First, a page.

In 1931, a Smithsonian anthropologist excavated the bones of 24 men, women and children from a village site near Igiugig. After eight decades in the museum’s collection, those remains were reburied near their original places of rest.
An exhausted team of archaeologists on the Bering Sea coast just finished their dig at Nunalleq for the year after uncovering hundreds of artifacts. They plan to return to the 700-year-old village next summer, provided the winter storms don’t wash it away.
The current town site was established around 1900 by Norwegians looking for a good spot to process fish commercially. But archaeologists are finding more evidence that Mitkof Island is just like others in the region. Tlingit people had settlements around Petersburg for thousands of years before Europeans planted their roots.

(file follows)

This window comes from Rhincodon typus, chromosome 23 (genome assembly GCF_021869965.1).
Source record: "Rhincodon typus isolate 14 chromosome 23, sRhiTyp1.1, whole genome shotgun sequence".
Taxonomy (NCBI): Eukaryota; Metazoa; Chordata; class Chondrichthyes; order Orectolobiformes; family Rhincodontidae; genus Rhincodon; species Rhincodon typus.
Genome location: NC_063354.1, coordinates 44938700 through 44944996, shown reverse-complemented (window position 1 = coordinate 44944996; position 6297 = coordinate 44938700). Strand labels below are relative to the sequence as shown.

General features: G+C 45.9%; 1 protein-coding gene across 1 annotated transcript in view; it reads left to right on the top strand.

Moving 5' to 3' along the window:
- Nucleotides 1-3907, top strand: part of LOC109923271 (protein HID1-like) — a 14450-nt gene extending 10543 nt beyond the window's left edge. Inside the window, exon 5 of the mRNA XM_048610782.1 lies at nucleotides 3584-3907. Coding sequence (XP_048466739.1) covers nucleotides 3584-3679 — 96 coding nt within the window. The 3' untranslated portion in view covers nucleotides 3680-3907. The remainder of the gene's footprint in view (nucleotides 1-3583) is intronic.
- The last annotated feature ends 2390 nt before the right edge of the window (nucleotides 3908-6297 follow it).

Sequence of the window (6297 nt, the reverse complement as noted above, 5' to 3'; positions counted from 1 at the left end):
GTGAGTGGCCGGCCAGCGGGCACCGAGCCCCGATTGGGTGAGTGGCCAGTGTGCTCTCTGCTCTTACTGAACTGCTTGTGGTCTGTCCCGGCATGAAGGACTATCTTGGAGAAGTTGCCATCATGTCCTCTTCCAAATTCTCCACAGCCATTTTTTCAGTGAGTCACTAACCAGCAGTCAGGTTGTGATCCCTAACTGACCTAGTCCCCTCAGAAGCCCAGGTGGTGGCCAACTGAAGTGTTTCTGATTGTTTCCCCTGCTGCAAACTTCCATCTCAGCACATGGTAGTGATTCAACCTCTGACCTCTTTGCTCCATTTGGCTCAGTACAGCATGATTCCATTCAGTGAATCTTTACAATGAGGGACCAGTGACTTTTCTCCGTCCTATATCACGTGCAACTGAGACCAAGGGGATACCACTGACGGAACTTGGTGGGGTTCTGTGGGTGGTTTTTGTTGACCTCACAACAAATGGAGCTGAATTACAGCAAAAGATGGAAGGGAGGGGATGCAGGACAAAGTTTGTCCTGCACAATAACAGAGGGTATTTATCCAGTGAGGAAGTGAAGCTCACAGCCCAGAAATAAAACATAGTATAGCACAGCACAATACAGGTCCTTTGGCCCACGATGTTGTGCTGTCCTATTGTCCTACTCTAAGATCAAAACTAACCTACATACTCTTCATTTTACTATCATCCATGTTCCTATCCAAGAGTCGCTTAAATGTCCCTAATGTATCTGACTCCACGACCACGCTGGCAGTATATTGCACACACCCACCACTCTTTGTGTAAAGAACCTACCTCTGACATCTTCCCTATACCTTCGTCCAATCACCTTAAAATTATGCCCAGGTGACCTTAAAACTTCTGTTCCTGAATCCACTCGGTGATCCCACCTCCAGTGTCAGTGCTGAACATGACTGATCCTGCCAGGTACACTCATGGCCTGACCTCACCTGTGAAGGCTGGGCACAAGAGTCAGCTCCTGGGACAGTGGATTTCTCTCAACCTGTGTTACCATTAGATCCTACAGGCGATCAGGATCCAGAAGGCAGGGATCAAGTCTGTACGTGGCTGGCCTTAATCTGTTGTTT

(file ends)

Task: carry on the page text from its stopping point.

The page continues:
As millions of people around the world are displaced from their homes, some are looking to the past for insight on the refugee crisis. A new museum exhibit in Anchorage tells the story of a plan to relocate European Jewish refugees to Alaska during World War II.
It’s been eight years since a small team began excavating an ancient village outside of Quinhagak. Now, archaeologists and tribal leaders are saving what they can before the site washes away. This summer, volunteers worked to recover what they could.
Drumming, dancing and telling stories over an afternoon, representatives from three Southeast Alaska tribes celebrated the return of their 100-plus-year-old Chilkat blanket. Tlingit, Haida and Tsimshian members held a homecoming ceremony in the Shuká Hit clan house in Juneau.